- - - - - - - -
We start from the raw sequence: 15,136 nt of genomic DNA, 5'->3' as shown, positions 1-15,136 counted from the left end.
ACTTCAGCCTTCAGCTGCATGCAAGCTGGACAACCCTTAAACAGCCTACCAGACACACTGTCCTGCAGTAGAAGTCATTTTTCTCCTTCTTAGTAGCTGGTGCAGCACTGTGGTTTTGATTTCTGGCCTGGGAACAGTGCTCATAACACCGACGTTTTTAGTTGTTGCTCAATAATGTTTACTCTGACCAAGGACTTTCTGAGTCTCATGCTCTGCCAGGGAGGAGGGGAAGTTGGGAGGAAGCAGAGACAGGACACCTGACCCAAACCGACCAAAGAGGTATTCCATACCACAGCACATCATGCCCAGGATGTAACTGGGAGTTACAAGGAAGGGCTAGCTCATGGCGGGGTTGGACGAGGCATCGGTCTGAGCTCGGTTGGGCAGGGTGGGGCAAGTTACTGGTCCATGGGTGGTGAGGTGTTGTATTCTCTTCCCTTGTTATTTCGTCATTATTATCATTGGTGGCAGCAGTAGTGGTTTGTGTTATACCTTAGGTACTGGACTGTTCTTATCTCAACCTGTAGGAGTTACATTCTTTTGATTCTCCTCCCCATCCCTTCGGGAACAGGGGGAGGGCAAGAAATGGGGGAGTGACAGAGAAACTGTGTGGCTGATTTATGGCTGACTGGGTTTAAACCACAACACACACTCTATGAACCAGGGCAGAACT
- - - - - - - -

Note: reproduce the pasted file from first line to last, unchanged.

We start from the raw sequence: 15,136 nt of genomic DNA, 5'->3' as shown, positions 1-15,136 counted from the left end.
ACTTCAGCCTTCAGCTGCATGCAAGCTGGACAACCCTTAAACAGCCTACCAGACACACTGTCCTGCAGTAGAAGTCATTTTTCTCCTTCTTAGTAGCTGGTGCAGCACTGTGGTTTTGATTTCTGGCCTGGGAACAGTGCTCATAACACCGACGTTTTTAGTTGTTGCTCAATAATGTTTACTCTGACCAAGGACTTTCTGAGTCTCATGCTCTGCCAGGGAGGAGGGGAAGTTGGGAGGAAGCAGAGACAGGACACCTGACCCAAACCGACCAAAGAGGTATTCCATACCACAGCACATCATGCCCAGGATGTAACTGGGAGTTACAAGGAAGGGCTAGCTCATGGCGGGGTTGGACGAGGCATCGGTCTGAGCTCGGTTGGGCAGGGTGGGGCAAGTTACTGGTCCATGGGTGGTGAGGTGTTGTATTCTCTTCCCTTGTTATTTCGTCATTATTATCATTGGTGGCAGCAGTAGTGGTTTGTGTTATACCTTAGGTACTGGACTGTTCTTATCTCAACCTGTAGGAGTTACATTCTTTTGATTCTCCTCCCCATCCCTTCGGGAACAGGGGGAGGGCAAGAAATGGGGGAGTGACAGAGAAACTGTGTGGCTGATTTATGGCTGACTGGGTTTAAACCACAACACACACTCTATGAACCAGGGCAGAACT